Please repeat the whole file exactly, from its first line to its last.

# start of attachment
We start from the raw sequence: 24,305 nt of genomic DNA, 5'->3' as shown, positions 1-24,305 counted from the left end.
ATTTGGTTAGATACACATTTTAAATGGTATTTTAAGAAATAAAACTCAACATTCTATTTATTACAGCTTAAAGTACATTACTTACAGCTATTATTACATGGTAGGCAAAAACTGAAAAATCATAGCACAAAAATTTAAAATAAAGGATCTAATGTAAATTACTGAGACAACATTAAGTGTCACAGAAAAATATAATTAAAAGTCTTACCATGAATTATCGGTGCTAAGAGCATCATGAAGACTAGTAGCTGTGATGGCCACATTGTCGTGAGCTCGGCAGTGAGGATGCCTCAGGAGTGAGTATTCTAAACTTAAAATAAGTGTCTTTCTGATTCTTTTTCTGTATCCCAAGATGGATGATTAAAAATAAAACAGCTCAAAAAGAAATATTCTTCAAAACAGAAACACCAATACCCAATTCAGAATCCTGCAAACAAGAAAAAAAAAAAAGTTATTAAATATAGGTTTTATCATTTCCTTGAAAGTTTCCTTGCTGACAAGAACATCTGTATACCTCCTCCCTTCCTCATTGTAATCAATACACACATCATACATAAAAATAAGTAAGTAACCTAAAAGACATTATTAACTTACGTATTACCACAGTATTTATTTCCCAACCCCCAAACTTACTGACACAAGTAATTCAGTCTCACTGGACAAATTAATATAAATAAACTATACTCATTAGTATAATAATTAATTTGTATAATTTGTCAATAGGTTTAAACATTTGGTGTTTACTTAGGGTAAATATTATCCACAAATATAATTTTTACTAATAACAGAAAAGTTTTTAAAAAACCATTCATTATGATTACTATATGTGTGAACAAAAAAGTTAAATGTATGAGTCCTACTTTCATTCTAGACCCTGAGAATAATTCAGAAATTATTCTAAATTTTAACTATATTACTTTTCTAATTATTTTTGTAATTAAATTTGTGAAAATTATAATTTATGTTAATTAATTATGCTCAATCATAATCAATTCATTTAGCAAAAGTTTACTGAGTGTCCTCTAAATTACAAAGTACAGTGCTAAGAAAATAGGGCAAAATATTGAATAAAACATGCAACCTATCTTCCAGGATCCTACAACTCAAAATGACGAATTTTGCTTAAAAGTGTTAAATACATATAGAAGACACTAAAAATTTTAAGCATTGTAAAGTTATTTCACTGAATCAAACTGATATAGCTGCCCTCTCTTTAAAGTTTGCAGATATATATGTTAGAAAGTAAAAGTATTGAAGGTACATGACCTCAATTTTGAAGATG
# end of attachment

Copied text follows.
We start from the raw sequence: 24,305 nt of genomic DNA, 5'->3' as shown, positions 1-24,305 counted from the left end.
ATTTGGTTAGATACACATTTTAAATGGTATTTTAAGAAATAAAACTCAACATTCTATTTATTACAGCTTAAAGTACATTACTTACAGCTATTATTACATGGTAGGCAAAAACTGAAAAATCATAGCACAAAAATTTAAAATAAAGGATCTAATGTAAATTACTGAGACAACATTAAGTGTCACAGAAAAATATAATTAAAAGTCTTACCATGAATTATCGGTGCTAAGAGCATCATGAAGACTAGTAGCTGTGATGGCCACATTGTCGTGAGCTCGGCAGTGAGGATGCCTCAGGAGTGAGTATTCTAAACTTAAAATAAGTGTCTTTCTGATTCTTTTTCTGTATCCCAAGATGGATGATTAAAAATAAAACAGCTCAAAAAGAAATATTCTTCAAAACAGAAACACCAATACCCAATTCAGAATCCTGCAAACAAGAAAAAAAAAAAAGTTATTAAATATAGGTTTTATCATTTCCTTGAAAGTTTCCTTGCTGACAAGAACATCTGTATACCTCCTCCCTTCCTCATTGTAATCAATACACACATCATACATAAAAATAAGTAAGTAACCTAAAAGACATTATTAACTTACGTATTACCACAGTATTTATTTCCCAACCCCCAAACTTACTGACACAAGTAATTCAGTCTCACTGGACAAATTAATATAAATAAACTATACTCATTAGTATAATAATTAATTTGTATAATTTGTCAATAGGTTTAAACATTTGGTGTTTACTTAGGGTAAATATTATCCACAAATATAATTTTTACTAATAACAGAAAAGTTTTTAAAAAACCATTCATTATGATTACTATATGTGTGAACAAAAAAGTTAAATGTATGAGTCCTACTTTCATTCTAGACCCTGAGAATAATTCAGAAATTATTCTAAATTTTAACTATATTACTTTTCTAATTATTTTTGTAATTAAATTTGTGAAAATTATAATTTATGTTAATTAATTATGCTCAATCATAATCAATTCATTTAGCAAAAGTTTACTGAGTGTCCTCTAAATTACAAAGTACAGTGCTAAGAAAATAGGGCAAAATATTGAATAAAACATGCAACCTATCTTCCAGGATCCTACAACTCAAAATGACGAATTTTGCTTAAAAGTGTTAAATACATATAGAAGACACTAAAAATTTTAAGCATTGTAAAGTTATTTCACTGAATCAAACTGATATAGCTGCCCTCTCTTTAAAGTTTGCAGATATATATGTTAGAAAGTAAAAGTATTGAAGGTACATGACCTCAATTTTGAAGATG